From Wikipedia, the free encyclopedia
Jump to navigation Jump to search

Keratolytic (/ˌkɛrətˈlɪtɪk/[1][2]) therapy is treatment to remove warts, calluses and other lesions in which the epidermis produces excess skin. In this therapy, acid medicine, such as Whitfield's ointment or Jessner's solution are put on the lesion. Keratolytic therapy thins the skin on and around the lesion. It causes the outer layer of the skin to loosen and shed.[3]

Keratolytics can also be used to soften keratin, a major component of the skin. This serves to improve the skin's moisture binding capacity, which is beneficial in the treatment of dry skin. Such agents (keratolytics) include alkali (by swelling and hydrolysis of skin), salicylic acid, urea, lactic acid, allantoin, glycolic acid, and trichloroacetic acid.[4]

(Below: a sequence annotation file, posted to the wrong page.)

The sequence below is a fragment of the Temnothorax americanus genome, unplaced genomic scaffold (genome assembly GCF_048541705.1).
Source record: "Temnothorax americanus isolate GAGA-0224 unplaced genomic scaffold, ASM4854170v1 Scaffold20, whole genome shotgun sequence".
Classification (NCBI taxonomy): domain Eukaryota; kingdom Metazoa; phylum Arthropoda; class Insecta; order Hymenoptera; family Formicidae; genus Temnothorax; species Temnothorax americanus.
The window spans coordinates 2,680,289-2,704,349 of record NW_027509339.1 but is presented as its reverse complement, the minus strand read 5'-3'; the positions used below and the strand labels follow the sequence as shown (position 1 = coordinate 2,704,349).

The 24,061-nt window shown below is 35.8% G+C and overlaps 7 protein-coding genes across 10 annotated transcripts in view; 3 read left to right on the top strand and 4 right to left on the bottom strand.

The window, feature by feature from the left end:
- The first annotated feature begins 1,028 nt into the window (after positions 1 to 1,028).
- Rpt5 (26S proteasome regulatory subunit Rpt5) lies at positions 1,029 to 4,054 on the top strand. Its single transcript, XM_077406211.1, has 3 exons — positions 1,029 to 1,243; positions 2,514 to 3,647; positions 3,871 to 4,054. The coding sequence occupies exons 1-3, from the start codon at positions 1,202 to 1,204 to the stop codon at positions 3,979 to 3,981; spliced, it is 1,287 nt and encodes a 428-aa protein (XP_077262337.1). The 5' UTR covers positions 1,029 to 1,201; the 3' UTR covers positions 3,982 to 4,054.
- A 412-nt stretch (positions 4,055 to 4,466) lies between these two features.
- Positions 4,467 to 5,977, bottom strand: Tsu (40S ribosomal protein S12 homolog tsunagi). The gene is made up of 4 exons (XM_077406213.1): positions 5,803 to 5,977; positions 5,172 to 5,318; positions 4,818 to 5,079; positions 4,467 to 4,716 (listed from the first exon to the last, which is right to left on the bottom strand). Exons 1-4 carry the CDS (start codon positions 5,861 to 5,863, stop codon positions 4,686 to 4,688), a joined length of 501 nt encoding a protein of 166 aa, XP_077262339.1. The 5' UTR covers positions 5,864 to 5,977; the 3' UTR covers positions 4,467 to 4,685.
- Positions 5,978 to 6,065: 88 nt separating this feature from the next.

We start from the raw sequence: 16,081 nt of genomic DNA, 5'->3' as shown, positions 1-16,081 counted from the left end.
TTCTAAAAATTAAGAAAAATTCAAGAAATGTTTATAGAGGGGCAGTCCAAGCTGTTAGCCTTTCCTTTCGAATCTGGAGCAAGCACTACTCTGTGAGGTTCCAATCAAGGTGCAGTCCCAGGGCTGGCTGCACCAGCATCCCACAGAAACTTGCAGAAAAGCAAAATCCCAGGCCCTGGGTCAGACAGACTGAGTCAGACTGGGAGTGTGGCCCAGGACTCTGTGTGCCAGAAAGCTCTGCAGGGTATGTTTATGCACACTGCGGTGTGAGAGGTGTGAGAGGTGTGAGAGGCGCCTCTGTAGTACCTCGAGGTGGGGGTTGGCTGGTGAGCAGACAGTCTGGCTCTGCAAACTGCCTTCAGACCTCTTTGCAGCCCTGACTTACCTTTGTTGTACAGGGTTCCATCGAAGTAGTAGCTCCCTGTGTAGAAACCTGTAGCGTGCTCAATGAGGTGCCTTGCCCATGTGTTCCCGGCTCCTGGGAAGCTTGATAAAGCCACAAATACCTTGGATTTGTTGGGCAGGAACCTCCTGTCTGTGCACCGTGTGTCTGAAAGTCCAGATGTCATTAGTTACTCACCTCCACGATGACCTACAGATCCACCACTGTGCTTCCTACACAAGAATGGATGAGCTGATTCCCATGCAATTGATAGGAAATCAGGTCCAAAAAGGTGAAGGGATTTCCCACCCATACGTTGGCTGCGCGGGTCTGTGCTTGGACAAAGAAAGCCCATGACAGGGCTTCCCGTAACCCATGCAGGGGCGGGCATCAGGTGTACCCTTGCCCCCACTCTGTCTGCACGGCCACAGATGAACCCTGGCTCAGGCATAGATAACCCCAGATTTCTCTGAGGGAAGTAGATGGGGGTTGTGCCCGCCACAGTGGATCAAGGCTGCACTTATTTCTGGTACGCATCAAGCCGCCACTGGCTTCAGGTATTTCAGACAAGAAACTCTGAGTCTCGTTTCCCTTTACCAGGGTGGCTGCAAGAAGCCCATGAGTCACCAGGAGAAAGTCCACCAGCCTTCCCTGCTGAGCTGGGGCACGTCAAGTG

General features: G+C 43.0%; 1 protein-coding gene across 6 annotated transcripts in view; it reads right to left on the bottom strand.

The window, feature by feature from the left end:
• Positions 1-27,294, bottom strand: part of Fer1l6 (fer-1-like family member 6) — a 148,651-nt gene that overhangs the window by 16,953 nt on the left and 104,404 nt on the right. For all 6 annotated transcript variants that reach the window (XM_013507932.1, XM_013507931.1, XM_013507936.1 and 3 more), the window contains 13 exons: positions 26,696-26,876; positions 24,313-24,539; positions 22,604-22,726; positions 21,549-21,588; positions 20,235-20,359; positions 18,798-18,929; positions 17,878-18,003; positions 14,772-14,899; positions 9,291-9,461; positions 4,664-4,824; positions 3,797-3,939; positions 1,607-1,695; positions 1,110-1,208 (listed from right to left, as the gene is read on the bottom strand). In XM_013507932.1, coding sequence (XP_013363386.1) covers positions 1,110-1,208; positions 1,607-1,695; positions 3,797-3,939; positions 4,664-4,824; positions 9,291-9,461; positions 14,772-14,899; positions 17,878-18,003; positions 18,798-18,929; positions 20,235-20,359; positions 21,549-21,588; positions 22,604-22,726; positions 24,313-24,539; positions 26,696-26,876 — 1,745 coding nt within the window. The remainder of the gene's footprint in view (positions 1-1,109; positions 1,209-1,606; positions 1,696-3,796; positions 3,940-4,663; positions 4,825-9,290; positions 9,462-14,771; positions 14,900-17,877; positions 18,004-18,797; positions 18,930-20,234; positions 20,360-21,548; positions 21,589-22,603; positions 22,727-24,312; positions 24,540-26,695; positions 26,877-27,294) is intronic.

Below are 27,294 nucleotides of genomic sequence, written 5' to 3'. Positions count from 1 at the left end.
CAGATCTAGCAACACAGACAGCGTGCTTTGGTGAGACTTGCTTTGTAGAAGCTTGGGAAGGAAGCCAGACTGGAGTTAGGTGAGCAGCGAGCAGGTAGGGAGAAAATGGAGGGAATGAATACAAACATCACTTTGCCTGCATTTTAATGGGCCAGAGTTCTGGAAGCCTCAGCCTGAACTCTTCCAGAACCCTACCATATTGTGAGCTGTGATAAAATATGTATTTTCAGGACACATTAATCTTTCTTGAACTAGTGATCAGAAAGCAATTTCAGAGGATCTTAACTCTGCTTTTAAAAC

While cytostatic agents such as zinc pyrithione are first line, keratolytics (salicylic acid and sulfur) can also be used in the treatment of dandruff and seborrheic dermatitis.

Sulfur and salicylic acid can also be used to effectively treat acne and cradle cap in some patients. Resorcinol is another keratolytic that is usually combined with sulfur.[4] Urea acts as a keratolytic due to its hygroscopic property.

See also[edit]


  1. ^ "Keratolytic". Merriam-Webster Dictionary. Retrieved 2016-01-22.
  2. ^ "Keratolytic". Unabridged. Random House. Retrieved 2016-01-22.
  3. ^ Dorland. "The Definition of Keratolytic". Elsevier. Retrieved 8 August 2012.
  4. ^ a b Goodless, Dean. "Keratolytic medications for skin scales and flakes". Retrieved 8 August 2012.